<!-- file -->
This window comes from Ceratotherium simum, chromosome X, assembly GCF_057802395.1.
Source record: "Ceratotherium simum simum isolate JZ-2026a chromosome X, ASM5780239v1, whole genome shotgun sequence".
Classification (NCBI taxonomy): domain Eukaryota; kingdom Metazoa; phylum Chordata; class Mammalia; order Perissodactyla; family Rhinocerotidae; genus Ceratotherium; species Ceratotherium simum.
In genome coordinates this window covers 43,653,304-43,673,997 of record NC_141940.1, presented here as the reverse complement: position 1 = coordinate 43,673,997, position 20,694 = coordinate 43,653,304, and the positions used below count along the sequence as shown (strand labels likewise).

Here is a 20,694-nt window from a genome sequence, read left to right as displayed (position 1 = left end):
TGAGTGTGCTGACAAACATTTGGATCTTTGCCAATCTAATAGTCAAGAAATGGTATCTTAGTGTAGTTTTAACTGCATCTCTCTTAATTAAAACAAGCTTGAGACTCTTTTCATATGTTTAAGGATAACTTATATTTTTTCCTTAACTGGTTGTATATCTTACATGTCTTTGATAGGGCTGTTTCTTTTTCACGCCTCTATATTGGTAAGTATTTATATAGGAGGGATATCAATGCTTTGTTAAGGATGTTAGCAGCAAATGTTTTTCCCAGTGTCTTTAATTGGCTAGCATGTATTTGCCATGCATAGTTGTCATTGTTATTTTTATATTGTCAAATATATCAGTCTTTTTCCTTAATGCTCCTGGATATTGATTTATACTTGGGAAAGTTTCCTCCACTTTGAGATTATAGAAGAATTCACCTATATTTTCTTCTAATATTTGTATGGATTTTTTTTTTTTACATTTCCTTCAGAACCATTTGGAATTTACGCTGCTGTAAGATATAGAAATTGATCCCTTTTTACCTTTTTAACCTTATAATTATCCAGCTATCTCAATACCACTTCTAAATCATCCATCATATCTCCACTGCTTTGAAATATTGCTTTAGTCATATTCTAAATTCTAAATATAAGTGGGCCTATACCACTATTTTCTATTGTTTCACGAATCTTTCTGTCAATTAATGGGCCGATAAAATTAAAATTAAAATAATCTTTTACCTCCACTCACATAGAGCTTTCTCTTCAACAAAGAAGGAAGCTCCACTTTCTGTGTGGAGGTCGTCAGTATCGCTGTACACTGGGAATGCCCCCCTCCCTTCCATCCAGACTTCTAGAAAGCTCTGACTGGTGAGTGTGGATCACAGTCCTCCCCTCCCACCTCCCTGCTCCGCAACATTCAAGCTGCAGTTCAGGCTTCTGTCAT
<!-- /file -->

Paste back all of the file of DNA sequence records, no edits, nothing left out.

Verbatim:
This window comes from Ceratotherium simum, chromosome X, assembly GCF_057802395.1.
Source record: "Ceratotherium simum simum isolate JZ-2026a chromosome X, ASM5780239v1, whole genome shotgun sequence".
Classification (NCBI taxonomy): domain Eukaryota; kingdom Metazoa; phylum Chordata; class Mammalia; order Perissodactyla; family Rhinocerotidae; genus Ceratotherium; species Ceratotherium simum.
In genome coordinates this window covers 43,653,304-43,673,997 of record NC_141940.1, presented here as the reverse complement: position 1 = coordinate 43,673,997, position 20,694 = coordinate 43,653,304, and the positions used below count along the sequence as shown (strand labels likewise).

Here is a 20,694-nt window from a genome sequence, read left to right as displayed (position 1 = left end):
TGAGTGTGCTGACAAACATTTGGATCTTTGCCAATCTAATAGTCAAGAAATGGTATCTTAGTGTAGTTTTAACTGCATCTCTCTTAATTAAAACAAGCTTGAGACTCTTTTCATATGTTTAAGGATAACTTATATTTTTTCCTTAACTGGTTGTATATCTTACATGTCTTTGATAGGGCTGTTTCTTTTTCACGCCTCTATATTGGTAAGTATTTATATAGGAGGGATATCAATGCTTTGTTAAGGATGTTAGCAGCAAATGTTTTTCCCAGTGTCTTTAATTGGCTAGCATGTATTTGCCATGCATAGTTGTCATTGTTATTTTTATATTGTCAAATATATCAGTCTTTTTCCTTAATGCTCCTGGATATTGATTTATACTTGGGAAAGTTTCCTCCACTTTGAGATTATAGAAGAATTCACCTATATTTTCTTCTAATATTTGTATGGATTTTTTTTTTTTACATTTCCTTCAGAACCATTTGGAATTTACGCTGCTGTAAGATATAGAAATTGATCCCTTTTTACCTTTTTAACCTTATAATTATCCAGCTATCTCAATACCACTTCTAAATCATCCATCATATCTCCACTGCTTTGAAATATTGCTTTAGTCATATTCTAAATTCTAAATATAAGTGGGCCTATACCACTATTTTCTATTGTTTCACGAATCTTTCTGTCAATTAATGGGCCGATAAAATTAAAATTAAAATAATCTTTTACCTCCACTCACATAGAGCTTTCTCTTCAACAAAGAAGGAAGCTCCACTTTCTGTGTGGAGGTCGTCAGTATCGCTGTACACTGGGAATGCCCCCCTCCCTTCCATCCAGACTTCTAGAAAGCTCTGACTGGTGAGTGTGGATCACAGTCCTCCCCTCCCACCTCCCTGCTCCGCAACATTCAAGCTGCAGTTCAGGCTTCTGTCAT